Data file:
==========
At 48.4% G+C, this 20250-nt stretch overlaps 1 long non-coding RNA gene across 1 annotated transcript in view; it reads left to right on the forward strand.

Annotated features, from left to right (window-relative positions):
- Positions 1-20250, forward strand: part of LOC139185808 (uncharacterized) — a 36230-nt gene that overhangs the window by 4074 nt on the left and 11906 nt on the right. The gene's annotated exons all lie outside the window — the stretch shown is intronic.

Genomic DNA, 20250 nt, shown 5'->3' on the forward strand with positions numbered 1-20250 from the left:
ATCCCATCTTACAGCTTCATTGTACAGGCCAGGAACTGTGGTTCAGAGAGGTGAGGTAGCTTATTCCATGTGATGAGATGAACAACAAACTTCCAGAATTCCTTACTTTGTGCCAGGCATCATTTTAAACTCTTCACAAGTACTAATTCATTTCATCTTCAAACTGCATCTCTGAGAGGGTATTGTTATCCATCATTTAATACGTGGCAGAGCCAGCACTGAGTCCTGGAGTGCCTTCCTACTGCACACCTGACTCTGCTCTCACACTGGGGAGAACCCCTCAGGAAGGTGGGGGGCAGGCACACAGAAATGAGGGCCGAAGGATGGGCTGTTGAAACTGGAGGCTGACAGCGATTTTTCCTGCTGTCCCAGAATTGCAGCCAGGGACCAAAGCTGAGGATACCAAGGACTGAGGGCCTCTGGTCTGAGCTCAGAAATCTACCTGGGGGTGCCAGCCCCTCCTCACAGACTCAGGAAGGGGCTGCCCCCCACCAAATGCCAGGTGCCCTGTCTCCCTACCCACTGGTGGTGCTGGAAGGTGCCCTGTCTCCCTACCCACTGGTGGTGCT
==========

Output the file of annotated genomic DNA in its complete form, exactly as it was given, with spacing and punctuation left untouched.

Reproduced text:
At 48.4% G+C, this 20250-nt stretch overlaps 1 long non-coding RNA gene across 1 annotated transcript in view; it reads left to right on the forward strand.

Annotated features, from left to right (window-relative positions):
- Positions 1-20250, forward strand: part of LOC139185808 (uncharacterized) — a 36230-nt gene that overhangs the window by 4074 nt on the left and 11906 nt on the right. The gene's annotated exons all lie outside the window — the stretch shown is intronic.

Genomic DNA, 20250 nt, shown 5'->3' on the forward strand with positions numbered 1-20250 from the left:
ATCCCATCTTACAGCTTCATTGTACAGGCCAGGAACTGTGGTTCAGAGAGGTGAGGTAGCTTATTCCATGTGATGAGATGAACAACAAACTTCCAGAATTCCTTACTTTGTGCCAGGCATCATTTTAAACTCTTCACAAGTACTAATTCATTTCATCTTCAAACTGCATCTCTGAGAGGGTATTGTTATCCATCATTTAATACGTGGCAGAGCCAGCACTGAGTCCTGGAGTGCCTTCCTACTGCACACCTGACTCTGCTCTCACACTGGGGAGAACCCCTCAGGAAGGTGGGGGGCAGGCACACAGAAATGAGGGCCGAAGGATGGGCTGTTGAAACTGGAGGCTGACAGCGATTTTTCCTGCTGTCCCAGAATTGCAGCCAGGGACCAAAGCTGAGGATACCAAGGACTGAGGGCCTCTGGTCTGAGCTCAGAAATCTACCTGGGGGTGCCAGCCCCTCCTCACAGACTCAGGAAGGGGCTGCCCCCCACCAAATGCCAGGTGCCCTGTCTCCCTACCCACTGGTGGTGCTGGAAGGTGCCCTGTCTCCCTACCCACTGGTGGTGCT